This code still follows the same underlying block-like programming structure and (at least in my humble opinion) is not really a significant improvement to plain G-code. Personally, I would avoid such manufacturer-specific alternatives and stick to the quasi-standard.

Act II - The abridged guide to G-code

As we have seen, writing and understanding elementary G-code is not particularly complicated. The majority of the world’s production can be expressed in terms of those elementary commands, which is a remarkable feat for such a simple design. However, as the language evolved due to the numerous mechanical and computational advanced over the years more and more extensions were added and special cases had to be considered. Some of them have found their way into the quasi-standard, that we are discussing here. In particular, certain high-level language constructions like variables and loops have also found their way into modern G-code interpreters—unfortunately only in a particularly manufacturer-specific fashion.

Geometry is a bitch: Units, axis and offset allies

In our introductory example we have limited ourselves to a 3-axis milling machine for simplicity, where the three independent machine axes could be directly identified with the basis vectors of a right-handed coordinate system.7 However, given the fact that our G-code contains the fixed axis values in the movement commands, this naive identification would imply, that we have to place our work piece always exactly at the same location within the machine. Only in this situation the origin of the machine axis coordinate system would precisely correspond to the supposed origin of the object we are going to produce. Obviously, this is not very practical—in fact, considering that in modern milling and turning machines the machine axes easily reach a positional precision of around 5–10 µm, it is in practice almost impossible to reposition each and every raw block of material at that level of precision.

Offsets

Fortunately, with a little bit of mathematics, one can easily circumvent this by defining an offset vector between the coordinate system of the program and the fixed coordinate system of the machine’s hardware axes. In fact, the machine’s NC takes care of all the mathematics. After placing a new raw material into the machine, one can then simple use measuring tools (or other means) to determine the offset vector with respect to the hardware axes coordinate system and use it in the NC program. Once such an offset has been activated, the new origin for the G-code program, called the work piece coordinate system (WCS), may be located anywhere within the machine. The concept of an offset vector effectively detaches the NC program from the clamping situation found inside the machine.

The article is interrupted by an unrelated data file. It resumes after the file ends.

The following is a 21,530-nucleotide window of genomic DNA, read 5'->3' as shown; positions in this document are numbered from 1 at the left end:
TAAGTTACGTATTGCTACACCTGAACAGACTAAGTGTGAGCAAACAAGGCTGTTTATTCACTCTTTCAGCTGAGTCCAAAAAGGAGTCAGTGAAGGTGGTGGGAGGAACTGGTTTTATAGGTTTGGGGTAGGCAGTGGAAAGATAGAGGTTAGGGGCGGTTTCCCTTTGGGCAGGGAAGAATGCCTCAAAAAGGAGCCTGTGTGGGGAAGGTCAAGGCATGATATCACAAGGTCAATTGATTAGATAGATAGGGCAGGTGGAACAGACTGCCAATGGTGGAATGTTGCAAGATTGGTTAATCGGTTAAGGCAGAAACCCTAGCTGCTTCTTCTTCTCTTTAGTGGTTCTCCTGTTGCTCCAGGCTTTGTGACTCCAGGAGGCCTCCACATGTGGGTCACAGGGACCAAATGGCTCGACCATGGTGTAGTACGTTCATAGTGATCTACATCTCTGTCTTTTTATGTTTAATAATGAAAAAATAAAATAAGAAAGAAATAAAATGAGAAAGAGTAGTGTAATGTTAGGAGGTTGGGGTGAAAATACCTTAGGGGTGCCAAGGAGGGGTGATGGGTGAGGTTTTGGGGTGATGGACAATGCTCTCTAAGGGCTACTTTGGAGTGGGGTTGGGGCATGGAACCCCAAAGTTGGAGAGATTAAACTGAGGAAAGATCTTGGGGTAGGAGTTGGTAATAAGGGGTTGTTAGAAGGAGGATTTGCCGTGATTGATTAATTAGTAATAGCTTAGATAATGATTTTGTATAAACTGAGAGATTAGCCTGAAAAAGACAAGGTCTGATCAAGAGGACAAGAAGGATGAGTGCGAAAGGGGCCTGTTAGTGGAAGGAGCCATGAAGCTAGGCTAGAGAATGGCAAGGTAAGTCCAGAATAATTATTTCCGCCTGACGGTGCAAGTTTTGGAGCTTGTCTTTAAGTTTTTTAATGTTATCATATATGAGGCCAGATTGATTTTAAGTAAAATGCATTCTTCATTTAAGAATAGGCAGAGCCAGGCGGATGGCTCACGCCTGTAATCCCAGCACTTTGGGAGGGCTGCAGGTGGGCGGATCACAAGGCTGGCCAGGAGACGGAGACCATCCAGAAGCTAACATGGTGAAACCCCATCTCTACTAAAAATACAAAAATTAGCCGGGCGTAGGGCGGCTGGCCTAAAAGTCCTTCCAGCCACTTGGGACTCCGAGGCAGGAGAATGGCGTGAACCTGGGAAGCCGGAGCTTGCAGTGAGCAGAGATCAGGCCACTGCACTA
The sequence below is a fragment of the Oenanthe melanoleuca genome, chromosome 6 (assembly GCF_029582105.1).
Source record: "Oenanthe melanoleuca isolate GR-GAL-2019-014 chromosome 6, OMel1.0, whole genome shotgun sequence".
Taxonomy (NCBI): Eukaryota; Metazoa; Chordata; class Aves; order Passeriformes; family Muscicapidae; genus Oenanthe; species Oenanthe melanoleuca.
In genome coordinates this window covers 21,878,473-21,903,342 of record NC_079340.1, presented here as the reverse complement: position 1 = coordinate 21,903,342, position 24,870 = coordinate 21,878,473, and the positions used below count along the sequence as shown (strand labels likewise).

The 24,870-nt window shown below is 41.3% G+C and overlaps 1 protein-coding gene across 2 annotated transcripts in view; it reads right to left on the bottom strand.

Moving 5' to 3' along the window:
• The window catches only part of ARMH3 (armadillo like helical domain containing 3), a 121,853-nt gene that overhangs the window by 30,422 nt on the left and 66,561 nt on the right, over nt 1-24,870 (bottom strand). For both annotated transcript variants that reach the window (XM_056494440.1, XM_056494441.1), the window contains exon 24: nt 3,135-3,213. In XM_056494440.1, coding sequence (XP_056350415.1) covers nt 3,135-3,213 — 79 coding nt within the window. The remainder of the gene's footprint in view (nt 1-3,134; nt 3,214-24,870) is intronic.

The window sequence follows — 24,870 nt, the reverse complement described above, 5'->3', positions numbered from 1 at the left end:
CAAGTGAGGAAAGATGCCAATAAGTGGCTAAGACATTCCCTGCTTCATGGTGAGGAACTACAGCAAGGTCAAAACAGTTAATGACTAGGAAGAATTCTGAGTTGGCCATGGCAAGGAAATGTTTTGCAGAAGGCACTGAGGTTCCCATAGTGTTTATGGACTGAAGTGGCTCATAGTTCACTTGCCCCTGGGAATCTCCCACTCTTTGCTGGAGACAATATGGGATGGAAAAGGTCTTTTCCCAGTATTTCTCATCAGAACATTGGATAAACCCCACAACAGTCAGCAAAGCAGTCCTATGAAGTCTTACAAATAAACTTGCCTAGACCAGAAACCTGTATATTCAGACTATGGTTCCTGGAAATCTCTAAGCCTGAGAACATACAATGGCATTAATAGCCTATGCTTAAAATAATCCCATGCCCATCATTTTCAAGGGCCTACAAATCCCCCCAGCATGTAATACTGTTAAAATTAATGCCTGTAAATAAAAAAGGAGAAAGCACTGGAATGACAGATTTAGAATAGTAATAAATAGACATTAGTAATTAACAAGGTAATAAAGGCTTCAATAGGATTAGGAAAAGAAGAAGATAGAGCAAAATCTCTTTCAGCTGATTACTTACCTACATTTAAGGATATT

In order to activate a given offset, one simply has to use the right G code. A modern NC allows to store multiple different offset vectors, which allows to write long programs that can easily switch between different work pieces. Furthermore, it is possible to relate the offsets, which gives a sort of hierarchical structure. We will not cover this, though. Instead we are interested in the following G-codes:

• G54 to G59 activate offset vectors 1 to 6, which in effect selects the work piece coordinate systems 1 to 6. There are manufacturer-specific extensions in case more than six offset vectors are required.
• G53 deactivates all offsets and uses the hardware machine axes coordinate system. However, this command is non-modal and resets to G54 in the next block.

Using G53 only makes sense for very specific situations, for example a manual tool change, where one would like the spindle to retract to a predefined and fixed hardware position. In practice one never uses hardware axes for the actual milling due to the variability of clamping possibilities, thus the automatic reset to G54.

There are further, somewhat odd constructions, like a local coordinate system, which is activated via G52. It temporarily shifts the origin of the newly defined local coordinate system to the current location of the spindle. For example G52 X50 Y80 first defines the current location of the spindle as the new origin, such that the two movement commands can be interpreted as $x=x+50$ and $y=y+80$. However, the same can be achieved by simply using multiple offset vectors G54 to G59, such that G52 is not really used much these days, except for reusable NC program portions. Some of these commands are simply the result of “quick & dirty solutions” to everyday problems arising in a manufacturing environment.

Positioning modes

Instead of programming in terms of absolute coordinates with respect to the selected work piece coordinate system G54 to G59, one can also activate relative or incremental coordinates. In effect, this redefines the current location of the spindle as the origin of a local coordinate system.